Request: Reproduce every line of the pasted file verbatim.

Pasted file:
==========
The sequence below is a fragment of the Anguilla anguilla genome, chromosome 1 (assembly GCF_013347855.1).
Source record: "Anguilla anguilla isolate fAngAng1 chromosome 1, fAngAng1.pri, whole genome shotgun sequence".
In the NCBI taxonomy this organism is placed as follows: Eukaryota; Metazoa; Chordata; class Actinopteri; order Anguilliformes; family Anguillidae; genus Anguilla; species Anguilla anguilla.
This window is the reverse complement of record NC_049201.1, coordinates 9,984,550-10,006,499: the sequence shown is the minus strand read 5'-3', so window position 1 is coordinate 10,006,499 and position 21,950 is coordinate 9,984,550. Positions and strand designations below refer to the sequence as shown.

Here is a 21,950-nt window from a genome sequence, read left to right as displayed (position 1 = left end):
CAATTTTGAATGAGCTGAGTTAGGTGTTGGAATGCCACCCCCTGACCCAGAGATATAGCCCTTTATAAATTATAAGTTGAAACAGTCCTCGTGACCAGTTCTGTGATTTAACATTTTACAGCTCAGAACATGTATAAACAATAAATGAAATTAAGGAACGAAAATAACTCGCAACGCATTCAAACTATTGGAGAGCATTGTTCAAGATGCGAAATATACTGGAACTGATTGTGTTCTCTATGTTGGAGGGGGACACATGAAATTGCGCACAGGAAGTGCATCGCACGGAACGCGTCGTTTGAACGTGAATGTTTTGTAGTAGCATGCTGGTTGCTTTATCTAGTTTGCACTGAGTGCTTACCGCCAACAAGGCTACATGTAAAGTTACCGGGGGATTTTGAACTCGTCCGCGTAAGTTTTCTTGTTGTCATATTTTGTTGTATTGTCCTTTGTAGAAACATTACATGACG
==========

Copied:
The sequence below is a fragment of the Anguilla anguilla genome, chromosome 1 (assembly GCF_013347855.1).
Source record: "Anguilla anguilla isolate fAngAng1 chromosome 1, fAngAng1.pri, whole genome shotgun sequence".
In the NCBI taxonomy this organism is placed as follows: Eukaryota; Metazoa; Chordata; class Actinopteri; order Anguilliformes; family Anguillidae; genus Anguilla; species Anguilla anguilla.
This window is the reverse complement of record NC_049201.1, coordinates 9,984,550-10,006,499: the sequence shown is the minus strand read 5'-3', so window position 1 is coordinate 10,006,499 and position 21,950 is coordinate 9,984,550. Positions and strand designations below refer to the sequence as shown.

Here is a 21,950-nt window from a genome sequence, read left to right as displayed (position 1 = left end):
CAATTTTGAATGAGCTGAGTTAGGTGTTGGAATGCCACCCCCTGACCCAGAGATATAGCCCTTTATAAATTATAAGTTGAAACAGTCCTCGTGACCAGTTCTGTGATTTAACATTTTACAGCTCAGAACATGTATAAACAATAAATGAAATTAAGGAACGAAAATAACTCGCAACGCATTCAAACTATTGGAGAGCATTGTTCAAGATGCGAAATATACTGGAACTGATTGTGTTCTCTATGTTGGAGGGGGACACATGAAATTGCGCACAGGAAGTGCATCGCACGGAACGCGTCGTTTGAACGTGAATGTTTTGTAGTAGCATGCTGGTTGCTTTATCTAGTTTGCACTGAGTGCTTACCGCCAACAAGGCTACATGTAAAGTTACCGGGGGATTTTGAACTCGTCCGCGTAAGTTTTCTTGTTGTCATATTTTGTTGTATTGTCCTTTGTAGAAACATTACATGACG